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Why are criminals less educated than non-criminals? Evidence from a cohort of young Australian twins

Author

Listed:
  • Dinand Webbink
  • Pierre Koning
  • Suncica Vujic
  • N. Martin

Abstract

This paper investigates the question whether crime reduces investment in human capital or whether education reduces criminal activity by using fixed effect estimation on data of Australian twins. The study takes genetic and socio-economic factors shared by the twins into account. We find that early arrests (before the age of 18) have a strong effect on human capital accumulation. In addition, we find that education decreases crime. However, controlling for early arrests and early behaviour problems reduces the estimated effect of human capital on crime to less than on third of the previously estimated association. From this, we conclude that the strong association between human capital and crime is mainly driven by the effect of early criminal behaviour on educational attainment. The strong detrimental effects of early criminal behaviour become also transparent if we consider the estimated effects of early arrests on three measures of crime. We also find large effects of early criminal behaviour on participation in crime later on. This suggests that programs that succeed in preventing early criminal behaviour might yield high social and private returns.

Suggested Citation

  • Dinand Webbink & Pierre Koning & Suncica Vujic & N. Martin, 2008. "Why are criminals less educated than non-criminals? Evidence from a cohort of young Australian twins," CPB Discussion Paper 114, CPB Netherlands Bureau for Economic Policy Analysis.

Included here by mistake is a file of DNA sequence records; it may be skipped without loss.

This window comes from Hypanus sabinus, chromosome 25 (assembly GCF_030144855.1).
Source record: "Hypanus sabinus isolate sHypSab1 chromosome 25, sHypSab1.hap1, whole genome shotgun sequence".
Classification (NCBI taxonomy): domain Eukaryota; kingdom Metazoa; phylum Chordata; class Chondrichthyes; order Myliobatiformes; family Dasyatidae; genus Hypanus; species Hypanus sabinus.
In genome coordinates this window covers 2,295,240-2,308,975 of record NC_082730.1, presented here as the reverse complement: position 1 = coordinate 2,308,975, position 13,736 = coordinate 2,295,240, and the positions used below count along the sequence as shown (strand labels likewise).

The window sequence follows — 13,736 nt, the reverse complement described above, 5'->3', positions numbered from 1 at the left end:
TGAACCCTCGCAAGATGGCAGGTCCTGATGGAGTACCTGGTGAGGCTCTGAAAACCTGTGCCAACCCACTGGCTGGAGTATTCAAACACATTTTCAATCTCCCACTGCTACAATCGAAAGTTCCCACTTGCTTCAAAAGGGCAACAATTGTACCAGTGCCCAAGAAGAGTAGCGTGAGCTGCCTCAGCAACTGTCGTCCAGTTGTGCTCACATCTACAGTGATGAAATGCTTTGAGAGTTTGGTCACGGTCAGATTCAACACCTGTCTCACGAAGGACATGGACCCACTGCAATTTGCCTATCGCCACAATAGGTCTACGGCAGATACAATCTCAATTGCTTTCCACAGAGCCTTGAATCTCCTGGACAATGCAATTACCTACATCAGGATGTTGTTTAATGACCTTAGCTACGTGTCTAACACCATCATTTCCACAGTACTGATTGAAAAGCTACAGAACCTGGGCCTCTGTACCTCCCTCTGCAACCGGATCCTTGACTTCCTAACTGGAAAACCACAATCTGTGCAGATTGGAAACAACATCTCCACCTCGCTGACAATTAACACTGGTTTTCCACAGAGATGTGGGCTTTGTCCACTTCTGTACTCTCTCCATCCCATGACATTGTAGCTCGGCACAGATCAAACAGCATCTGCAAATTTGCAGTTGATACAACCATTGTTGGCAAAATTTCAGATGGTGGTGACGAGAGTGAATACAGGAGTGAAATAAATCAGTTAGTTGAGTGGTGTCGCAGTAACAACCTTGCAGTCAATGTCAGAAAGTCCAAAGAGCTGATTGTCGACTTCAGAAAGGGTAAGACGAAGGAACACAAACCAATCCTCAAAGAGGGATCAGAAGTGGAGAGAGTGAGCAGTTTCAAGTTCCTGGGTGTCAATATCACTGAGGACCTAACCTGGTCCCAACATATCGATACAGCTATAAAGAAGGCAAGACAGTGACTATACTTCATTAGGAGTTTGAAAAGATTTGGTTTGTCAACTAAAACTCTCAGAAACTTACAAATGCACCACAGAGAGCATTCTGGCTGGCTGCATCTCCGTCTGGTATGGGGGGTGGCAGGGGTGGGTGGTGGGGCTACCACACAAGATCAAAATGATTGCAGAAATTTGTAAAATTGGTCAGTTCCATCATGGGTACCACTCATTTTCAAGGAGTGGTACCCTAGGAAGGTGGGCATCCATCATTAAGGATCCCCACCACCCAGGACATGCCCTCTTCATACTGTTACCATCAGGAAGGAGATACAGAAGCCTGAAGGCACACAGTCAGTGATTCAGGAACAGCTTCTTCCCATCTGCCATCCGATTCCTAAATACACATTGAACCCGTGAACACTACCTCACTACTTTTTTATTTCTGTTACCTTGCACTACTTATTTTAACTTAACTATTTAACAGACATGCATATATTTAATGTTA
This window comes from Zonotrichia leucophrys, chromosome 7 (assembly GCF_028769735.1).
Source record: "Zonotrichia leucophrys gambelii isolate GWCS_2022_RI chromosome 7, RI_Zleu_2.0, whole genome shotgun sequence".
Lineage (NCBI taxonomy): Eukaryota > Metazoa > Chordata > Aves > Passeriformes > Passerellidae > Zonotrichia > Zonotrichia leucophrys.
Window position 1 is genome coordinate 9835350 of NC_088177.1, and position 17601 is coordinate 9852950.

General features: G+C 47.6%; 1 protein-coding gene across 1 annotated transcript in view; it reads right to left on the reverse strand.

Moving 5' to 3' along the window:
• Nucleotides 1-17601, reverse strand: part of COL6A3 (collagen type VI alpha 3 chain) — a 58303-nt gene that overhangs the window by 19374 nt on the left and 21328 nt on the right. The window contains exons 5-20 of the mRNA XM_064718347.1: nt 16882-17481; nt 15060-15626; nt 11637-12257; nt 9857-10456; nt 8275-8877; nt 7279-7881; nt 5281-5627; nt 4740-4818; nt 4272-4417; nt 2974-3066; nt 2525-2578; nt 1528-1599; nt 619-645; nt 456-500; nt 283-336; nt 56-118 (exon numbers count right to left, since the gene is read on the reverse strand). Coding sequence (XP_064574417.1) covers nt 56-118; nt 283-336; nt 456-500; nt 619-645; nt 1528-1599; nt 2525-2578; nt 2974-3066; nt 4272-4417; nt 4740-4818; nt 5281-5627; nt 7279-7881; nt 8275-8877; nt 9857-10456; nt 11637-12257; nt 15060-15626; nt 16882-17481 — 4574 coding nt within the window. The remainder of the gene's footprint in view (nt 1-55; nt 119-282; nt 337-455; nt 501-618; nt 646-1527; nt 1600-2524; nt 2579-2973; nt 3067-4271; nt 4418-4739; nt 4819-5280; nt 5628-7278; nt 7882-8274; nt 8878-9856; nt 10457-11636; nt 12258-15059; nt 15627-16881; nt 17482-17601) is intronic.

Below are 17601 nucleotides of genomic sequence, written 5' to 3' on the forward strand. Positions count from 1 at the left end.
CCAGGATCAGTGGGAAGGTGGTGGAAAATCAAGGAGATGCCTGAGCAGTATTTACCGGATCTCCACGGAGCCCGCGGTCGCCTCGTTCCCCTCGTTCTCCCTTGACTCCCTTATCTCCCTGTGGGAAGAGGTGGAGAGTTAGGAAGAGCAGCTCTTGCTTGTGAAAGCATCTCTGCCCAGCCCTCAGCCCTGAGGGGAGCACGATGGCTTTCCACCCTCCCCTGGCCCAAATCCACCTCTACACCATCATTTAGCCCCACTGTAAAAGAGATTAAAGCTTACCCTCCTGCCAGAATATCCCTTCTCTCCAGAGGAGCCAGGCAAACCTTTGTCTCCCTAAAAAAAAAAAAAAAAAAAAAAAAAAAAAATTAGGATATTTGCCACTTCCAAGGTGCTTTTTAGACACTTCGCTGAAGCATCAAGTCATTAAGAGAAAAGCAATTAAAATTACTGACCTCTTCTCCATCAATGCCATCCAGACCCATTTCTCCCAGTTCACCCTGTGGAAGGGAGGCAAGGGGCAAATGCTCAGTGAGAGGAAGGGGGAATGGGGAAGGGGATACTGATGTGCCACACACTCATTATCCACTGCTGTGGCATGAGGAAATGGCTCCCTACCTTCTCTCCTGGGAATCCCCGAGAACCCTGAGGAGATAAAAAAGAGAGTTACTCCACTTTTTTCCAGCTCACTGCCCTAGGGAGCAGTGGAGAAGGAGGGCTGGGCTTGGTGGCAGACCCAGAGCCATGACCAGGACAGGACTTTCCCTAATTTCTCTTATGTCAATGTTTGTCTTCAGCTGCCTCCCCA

• Handle: RePEc:cpb:discus:114
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    References listed on IDEAS

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    As found by EconAcademics.org, the blog aggregator for Economics research:
    1. Crime and education
      by UDADISI in UDADISI on 2013-03-04 20:12:00

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    Cited by:

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    2. Bhalotra, Sonia & Clarke, Damian, 2022. "Analysis of Twins," The Warwick Economics Research Paper Series (TWERPS) 1428, University of Warwick, Department of Economics.
    3. Rud, I & Van Klaveren, C. & Groot, W. and Maassen van den Brink, H., 2013. "Education and Youth Crime: a Review of the Empirical Literature," Working Papers 48, Top Institute for Evidence Based Education Research.
    4. Kim, Jinho & Kim, Rockli & Oh, Hannah & Lippert, Adam M. & Subramanian, S.V., 2020. "Estimating the influence of adolescent delinquent behavior on adult health using sibling fixed effects," Social Science & Medicine, Elsevier, vol. 265(C).
    5. Shannon Ward & Jenny Williams, 2015. "Does Juvenile Delinquency Reduce Educational Attainment?," Journal of Empirical Legal Studies, John Wiley & Sons, vol. 12(4), pages 716-756, December.
    6. Aoki, Yu, 2014. "More Schooling, Less Youth Crime? Learning from an Earthquake in Japan," IZA Discussion Papers 8619, Institute of Labor Economics (IZA).
    7. Bennett, Patrick, 2018. "The heterogeneous effects of education on crime: Evidence from Danish administrative twin data," Labour Economics, Elsevier, vol. 52(C), pages 160-177.

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    More about this item

    JEL classification:

    • I2 - Health, Education, and Welfare - - Education
    • K42 - Law and Economics - - Legal Procedure, the Legal System, and Illegal Behavior - - - Illegal Behavior and the Enforcement of Law

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